I once worked a job in which someone gave me the power to interview writers for staff writing positions. Months later the company was sold, and our jobs were eliminated. I’ll leave it to history to decide if this was a coincidence. In my brief tenure at the top, though, I learned that an incredibly large portion of the job-seeking public does not know how to write a proper cover letter.
Misspellings were common. According to many job seekers, their and there and they’re are interchangeable.
Resume templates were quite common as well. You could tell when a candidate was sending the same cover letter to every employer, because it was not tailored to the specific job. “To Whom It May Concern,” they would say, “I am well-qualified for this position, whatever it may be. You are hiring, right? If not, do you know who might be…”
We interviewed one guy who showed up for his interview in jeans, a white T-shirt and a leather jacket. One minute into the interview he started bad-mouthing his former employer. He then proceeded to drop several f-bombs. I sat across from him and made notes like, “Probably knows how to get cocaine – a plus for the sales team” and “Creative use of swear words” and “Is owning the whole leather jacket persona.” He actually grabbed my notebook to see what I was writing. Needless to say, we canceled the rest of the interviews for the day because we had definitely found our new CFO.
Nowadays I find myself sending the occasional cover letter, because when you’re in the freelance game, the hustle don’t stop. Gigs come and go, and sometimes you have to more or less beg for work. So I’ve been reacquainting myself with the best practices of cover letter writing.
This is how it’s done.
Greet the hiring manager by name,
Drop the name of your friend at the company who is recommending you for this position. Casually mention that you taught her everything she knows about her current job. If you don’t know anyone who works at the company, use an attention-grabber here. Something bold like, “You’ve seen the rest, now see the best.” Or: “I once saved a busload of people from plunging off a cliff in Belize. Do I have your attention now? Good. Because I want to be your next regional sales manager, and if given this opportunity I will keep your Midwestern sales staff from plunging off the cliff of our Belize-like economy.” You get the picture. Come out guns-a-blazing.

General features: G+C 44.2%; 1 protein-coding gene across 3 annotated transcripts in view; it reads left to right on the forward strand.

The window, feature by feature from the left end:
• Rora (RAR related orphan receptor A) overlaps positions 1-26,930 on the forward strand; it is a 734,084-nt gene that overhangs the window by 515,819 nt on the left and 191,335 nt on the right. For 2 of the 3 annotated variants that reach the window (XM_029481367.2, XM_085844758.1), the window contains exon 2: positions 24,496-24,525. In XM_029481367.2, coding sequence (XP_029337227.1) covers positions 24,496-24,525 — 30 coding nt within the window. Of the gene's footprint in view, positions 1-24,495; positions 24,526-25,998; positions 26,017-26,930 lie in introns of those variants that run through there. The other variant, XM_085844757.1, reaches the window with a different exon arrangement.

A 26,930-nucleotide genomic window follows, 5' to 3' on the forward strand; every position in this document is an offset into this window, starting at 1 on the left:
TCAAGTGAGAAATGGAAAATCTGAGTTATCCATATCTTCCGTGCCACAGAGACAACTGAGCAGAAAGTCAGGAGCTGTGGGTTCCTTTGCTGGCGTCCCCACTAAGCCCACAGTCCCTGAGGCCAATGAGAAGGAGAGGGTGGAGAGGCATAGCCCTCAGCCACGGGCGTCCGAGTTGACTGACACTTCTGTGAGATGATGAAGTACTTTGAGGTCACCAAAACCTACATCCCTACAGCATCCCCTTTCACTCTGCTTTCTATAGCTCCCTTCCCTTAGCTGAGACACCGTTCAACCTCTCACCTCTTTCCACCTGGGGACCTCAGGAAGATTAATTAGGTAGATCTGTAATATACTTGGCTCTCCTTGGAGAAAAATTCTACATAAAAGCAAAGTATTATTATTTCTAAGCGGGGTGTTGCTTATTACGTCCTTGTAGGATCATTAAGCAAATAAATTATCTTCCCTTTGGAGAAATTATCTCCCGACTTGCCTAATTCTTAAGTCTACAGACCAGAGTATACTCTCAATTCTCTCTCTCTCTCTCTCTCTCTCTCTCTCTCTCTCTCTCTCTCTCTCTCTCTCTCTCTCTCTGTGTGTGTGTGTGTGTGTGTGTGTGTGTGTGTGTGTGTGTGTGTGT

Scan the job ad and jam as many of the skills required into the second paragraph. “I have the leadership and organizational skills to quantify online solutions for a 21st century marketplace thanks to my self-starter attitude, college degree, professionalism, American citizenship, database skills, ability to be a team player, knowledge of light HTML and California driver’s license.”
Recap all relevant jobs you have had. If you have not had any relevant jobs, get one. If there isn’t that kind of time, provide parallel examples of how work you have done crosses over to the work you will do. Add numbers to highlight success stories, regardless of context. Include an example of you taking initiative and getting results. “I thought I had pulled everyone out of the building, and that’s when the rafters cracked and the room caved in from the heat of the fire, and I heard the baby cry, and I knew I had to go back in, even though I was scheduled to give the Zimmerman presentation in half an hour.”
Briefly sketch out some high-level ideas for how you could benefit the company. For example: making them more money. This one is huge. If you can make a company more money, they will very likely hire you and then ask you to make it some more money. Another option: Promise to bolster the middle infield on the company softball team. Pro tip: The HR manager is usually also the company softball team coach.
Sign your name.
Include your phone number, email address and LinkedIn or website.
Stuff the envelope with small chocolate donuts. If filing electronically, add a jpeg picture of small chocolate donuts. The HR manager will get it.
Then don’t make any plans for the next 30 seconds because your phone is about to ring like crazy.
UPDATE: What do you do when your cover letter works? This video on job interviews from The Onion offers some great advice.